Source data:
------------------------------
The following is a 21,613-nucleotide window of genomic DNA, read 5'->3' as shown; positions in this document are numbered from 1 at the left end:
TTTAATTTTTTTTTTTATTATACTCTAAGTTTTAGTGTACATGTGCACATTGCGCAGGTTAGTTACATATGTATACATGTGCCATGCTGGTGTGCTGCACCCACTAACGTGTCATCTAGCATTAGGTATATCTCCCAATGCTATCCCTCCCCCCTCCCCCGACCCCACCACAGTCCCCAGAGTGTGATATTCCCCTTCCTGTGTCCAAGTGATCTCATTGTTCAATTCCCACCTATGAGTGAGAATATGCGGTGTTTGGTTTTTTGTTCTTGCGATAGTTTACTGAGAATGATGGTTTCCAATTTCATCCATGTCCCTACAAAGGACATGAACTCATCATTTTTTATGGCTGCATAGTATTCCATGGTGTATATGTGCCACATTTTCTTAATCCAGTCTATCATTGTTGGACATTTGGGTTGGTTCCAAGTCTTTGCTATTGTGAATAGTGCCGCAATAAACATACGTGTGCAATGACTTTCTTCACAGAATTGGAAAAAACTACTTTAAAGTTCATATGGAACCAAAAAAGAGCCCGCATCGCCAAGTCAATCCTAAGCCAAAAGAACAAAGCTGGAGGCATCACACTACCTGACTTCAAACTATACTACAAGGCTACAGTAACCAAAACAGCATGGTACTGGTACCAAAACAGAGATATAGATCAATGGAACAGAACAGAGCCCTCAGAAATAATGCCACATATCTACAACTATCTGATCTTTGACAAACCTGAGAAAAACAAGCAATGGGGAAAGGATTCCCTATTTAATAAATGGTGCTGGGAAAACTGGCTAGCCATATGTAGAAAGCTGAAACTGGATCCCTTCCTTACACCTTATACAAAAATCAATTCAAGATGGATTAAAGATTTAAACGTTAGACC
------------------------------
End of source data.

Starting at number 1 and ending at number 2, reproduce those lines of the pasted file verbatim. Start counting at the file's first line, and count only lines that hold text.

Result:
The following is a 21,613-nucleotide window of genomic DNA, read 5'->3' as shown; positions in this document are numbered from 1 at the left end:
TTTAATTTTTTTTTTTATTATACTCTAAGTTTTAGTGTACATGTGCACATTGCGCAGGTTAGTTACATATGTATACATGTGCCATGCTGGTGTGCTGCACCCACTAACGTGTCATCTAGCATTAGGTATATCTCCCAATGCTATCCCTCCCCCCTCCCCCGACCCCACCACAGTCCCCAGAGTGTGATATTCCCCTTCCTGTGTCCAAGTGATCTCATTGTTCAATTCCCACCTATGAGTGAGAATATGCGGTGTTTGGTTTTTTGTTCTTGCGATAGTTTACTGAGAATGATGGTTTCCAATTTCATCCATGTCCCTACAAAGGACATGAACTCATCATTTTTTATGGCTGCATAGTATTCCATGGTGTATATGTGCCACATTTTCTTAATCCAGTCTATCATTGTTGGACATTTGGGTTGGTTCCAAGTCTTTGCTATTGTGAATAGTGCCGCAATAAACATACGTGTGCAATGACTTTCTTCACAGAATTGGAAAAAACTACTTTAAAGTTCATATGGAACCAAAAAAGAGCCCGCATCGCCAAGTCAATCCTAAGCCAAAAGAACAAAGCTGGAGGCATCACACTACCTGACTTCAAACTATACTACAAGGCTACAGTAACCAAAACAGCATGGTACTGGTACCAAAACAGAGATATAGATCAATGGAACAGAACAGAGCCCTCAGAAATAATGCCACATATCTACAACTATCTGATCTTTGACAAACCTGAGAAAAACAAGCAATGGGGAAAGGATTCCCTATTTAATAAATGGTGCTGGGAAAACTGGCTAGCCATATGTAGAAAGCTGAAACTGGATCCCTTCCTTACACCTTATACAAAAATCAATTCAAGATGGATTAAAGATTTAAACGTTAGACC